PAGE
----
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You can have a disaster if not careful. People who are locating you through search engines can be cut off since you've got a different website after replacing the original. That original is sending you all your traffic. I know one NYSE public company who is losing 16% a quarter in sales not counting the 10-20% growth it lost when they did a total site remake in mid-2012. They are still paying for that blunder after the Q1 2013 filing. Sales down 16% due to web changes, they said. All that brand recognition built up over the years inside the search engines is gone now. But hey, long term, they think it will be a good thing. Baloney. They should have kept both sites going and let people either be redirected from the old pages or choose to go to the new pages via links, like Yahoo did with it's new website last year. You had the choice to remain using old Yahoo or not. You pull it all down, kiss the web traffic goodbye for a while. Unless you don't need the money. And don't care if number of users slack off a while. I believe there is a good solution, like using redirects and keeping the original site going alongside the new site until the day you think it's no longer useful.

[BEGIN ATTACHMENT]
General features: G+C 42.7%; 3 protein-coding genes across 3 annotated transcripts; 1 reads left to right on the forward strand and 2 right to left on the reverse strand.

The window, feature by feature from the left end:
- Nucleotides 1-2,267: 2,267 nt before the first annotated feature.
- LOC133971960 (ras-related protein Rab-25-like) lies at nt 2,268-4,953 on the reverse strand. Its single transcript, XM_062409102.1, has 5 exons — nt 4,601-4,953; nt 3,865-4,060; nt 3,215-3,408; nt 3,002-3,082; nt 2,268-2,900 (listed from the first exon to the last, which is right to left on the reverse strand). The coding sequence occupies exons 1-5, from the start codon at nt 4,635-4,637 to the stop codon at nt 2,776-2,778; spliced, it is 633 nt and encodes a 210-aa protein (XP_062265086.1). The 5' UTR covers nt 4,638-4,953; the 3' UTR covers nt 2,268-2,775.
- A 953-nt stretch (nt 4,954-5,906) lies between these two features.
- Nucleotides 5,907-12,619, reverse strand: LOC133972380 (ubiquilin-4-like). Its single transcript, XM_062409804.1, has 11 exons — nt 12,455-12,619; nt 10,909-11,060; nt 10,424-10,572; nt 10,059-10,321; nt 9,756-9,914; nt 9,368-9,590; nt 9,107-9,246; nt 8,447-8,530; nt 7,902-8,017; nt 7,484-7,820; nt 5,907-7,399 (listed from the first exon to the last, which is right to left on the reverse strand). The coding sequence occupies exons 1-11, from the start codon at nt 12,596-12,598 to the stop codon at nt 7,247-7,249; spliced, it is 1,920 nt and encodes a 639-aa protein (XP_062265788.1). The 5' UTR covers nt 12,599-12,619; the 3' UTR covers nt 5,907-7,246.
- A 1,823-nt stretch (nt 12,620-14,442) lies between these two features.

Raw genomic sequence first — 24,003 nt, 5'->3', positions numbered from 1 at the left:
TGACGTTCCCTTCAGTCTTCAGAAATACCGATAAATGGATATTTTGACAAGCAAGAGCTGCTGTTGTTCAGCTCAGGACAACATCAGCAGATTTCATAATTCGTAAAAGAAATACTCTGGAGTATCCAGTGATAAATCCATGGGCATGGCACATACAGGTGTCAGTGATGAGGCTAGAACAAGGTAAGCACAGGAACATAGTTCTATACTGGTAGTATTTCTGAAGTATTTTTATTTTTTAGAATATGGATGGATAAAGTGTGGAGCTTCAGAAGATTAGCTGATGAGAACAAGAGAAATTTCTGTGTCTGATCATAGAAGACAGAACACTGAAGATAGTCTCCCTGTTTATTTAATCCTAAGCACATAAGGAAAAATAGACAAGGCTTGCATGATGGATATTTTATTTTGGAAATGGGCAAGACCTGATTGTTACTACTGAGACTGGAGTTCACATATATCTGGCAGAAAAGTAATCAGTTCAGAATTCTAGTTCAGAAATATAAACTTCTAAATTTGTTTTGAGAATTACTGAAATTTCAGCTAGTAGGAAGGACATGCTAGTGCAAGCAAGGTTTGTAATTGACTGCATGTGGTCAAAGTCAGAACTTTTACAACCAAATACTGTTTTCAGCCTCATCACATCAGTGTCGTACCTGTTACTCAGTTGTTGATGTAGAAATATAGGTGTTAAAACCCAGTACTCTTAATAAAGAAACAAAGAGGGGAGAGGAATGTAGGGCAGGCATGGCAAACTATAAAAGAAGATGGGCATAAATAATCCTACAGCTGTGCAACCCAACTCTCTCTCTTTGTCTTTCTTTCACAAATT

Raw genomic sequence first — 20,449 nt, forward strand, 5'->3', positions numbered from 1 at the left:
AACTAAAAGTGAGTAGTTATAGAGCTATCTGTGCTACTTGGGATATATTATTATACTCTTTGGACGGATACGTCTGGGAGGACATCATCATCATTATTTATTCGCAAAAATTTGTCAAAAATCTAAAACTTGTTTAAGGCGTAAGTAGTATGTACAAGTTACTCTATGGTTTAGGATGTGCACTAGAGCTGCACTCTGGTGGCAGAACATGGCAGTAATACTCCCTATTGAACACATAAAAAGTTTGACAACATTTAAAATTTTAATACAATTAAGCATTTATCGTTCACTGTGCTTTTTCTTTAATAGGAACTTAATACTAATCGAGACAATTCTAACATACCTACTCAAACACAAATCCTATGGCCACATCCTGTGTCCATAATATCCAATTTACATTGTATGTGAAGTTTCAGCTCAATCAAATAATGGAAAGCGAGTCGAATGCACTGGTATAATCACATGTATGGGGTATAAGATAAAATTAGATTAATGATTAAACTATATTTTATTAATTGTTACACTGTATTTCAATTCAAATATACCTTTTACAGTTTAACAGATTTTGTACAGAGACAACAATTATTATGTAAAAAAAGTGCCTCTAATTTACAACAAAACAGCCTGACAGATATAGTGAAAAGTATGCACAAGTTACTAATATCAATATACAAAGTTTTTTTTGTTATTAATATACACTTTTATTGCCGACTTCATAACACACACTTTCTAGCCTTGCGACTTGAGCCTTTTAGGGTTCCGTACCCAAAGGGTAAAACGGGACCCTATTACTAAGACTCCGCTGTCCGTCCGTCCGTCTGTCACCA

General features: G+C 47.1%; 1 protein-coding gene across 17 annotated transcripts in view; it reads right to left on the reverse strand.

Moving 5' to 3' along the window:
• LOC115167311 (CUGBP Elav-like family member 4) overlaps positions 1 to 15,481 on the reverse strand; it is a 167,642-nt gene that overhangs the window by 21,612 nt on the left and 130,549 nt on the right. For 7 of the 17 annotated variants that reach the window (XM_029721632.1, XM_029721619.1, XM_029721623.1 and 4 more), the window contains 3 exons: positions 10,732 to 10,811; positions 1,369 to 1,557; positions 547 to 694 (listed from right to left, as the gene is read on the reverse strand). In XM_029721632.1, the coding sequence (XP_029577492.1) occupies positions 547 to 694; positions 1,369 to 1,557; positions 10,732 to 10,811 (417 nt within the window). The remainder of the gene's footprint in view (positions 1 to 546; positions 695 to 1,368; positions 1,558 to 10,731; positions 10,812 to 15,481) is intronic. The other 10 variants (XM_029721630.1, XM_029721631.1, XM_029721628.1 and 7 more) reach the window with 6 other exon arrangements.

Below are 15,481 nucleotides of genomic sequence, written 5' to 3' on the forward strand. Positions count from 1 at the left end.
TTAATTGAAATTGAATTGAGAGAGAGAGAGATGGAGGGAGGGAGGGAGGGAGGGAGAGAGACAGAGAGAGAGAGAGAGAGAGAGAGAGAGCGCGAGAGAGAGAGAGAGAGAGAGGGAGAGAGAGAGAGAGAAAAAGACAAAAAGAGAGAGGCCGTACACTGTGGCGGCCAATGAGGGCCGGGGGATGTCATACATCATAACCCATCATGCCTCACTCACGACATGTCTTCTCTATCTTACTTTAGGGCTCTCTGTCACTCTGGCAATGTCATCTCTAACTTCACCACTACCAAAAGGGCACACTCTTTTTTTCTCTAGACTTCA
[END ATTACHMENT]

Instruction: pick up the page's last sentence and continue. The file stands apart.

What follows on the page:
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Keeping both versions up and letting people choose... That's currently the plan, with an option to migrate to the new site at any time. –  Niet the Dark Absol Jun 23 '13 at 13:44
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Just follow a standard migration plan and inventory your assets, set up the proper 301 redirects, and monitor your site for 404 errors. How you prefer to do your development is up to you. Some people develop locally, some prefer to work on the same server with a separate database. It makes no difference in the end.

You could do user testing and market research, but looking at your site, I don't think that's really needed. Just make the new site better than the existing one. Have a few friends test the new version out if you're unsure, or recruit some current users to beta test the new one while you're developing it.

You could offer users a choice between the two, but you're not Yahoo! or Gmail. From what you've written it's clear that there's no question that you want to update your site. If you follow accessibility and SEO best practices, including keeping or setting up appropriate 301 redirects for all of your important URLs, then you're not likely to get too much of an SEO hit.

If all the content is the same, which it should be, and it's only a design change, then there's no reason for your search ranking to suffer. If there are any content and URL structure changes then the short-term traffic loss is inevitable, and you might as well get it over with so you can start building PR on new pages and regaining your site authority.

If you're absolutely paranoid, you could do the migration gradually in sections. But IMO that's unnecessary.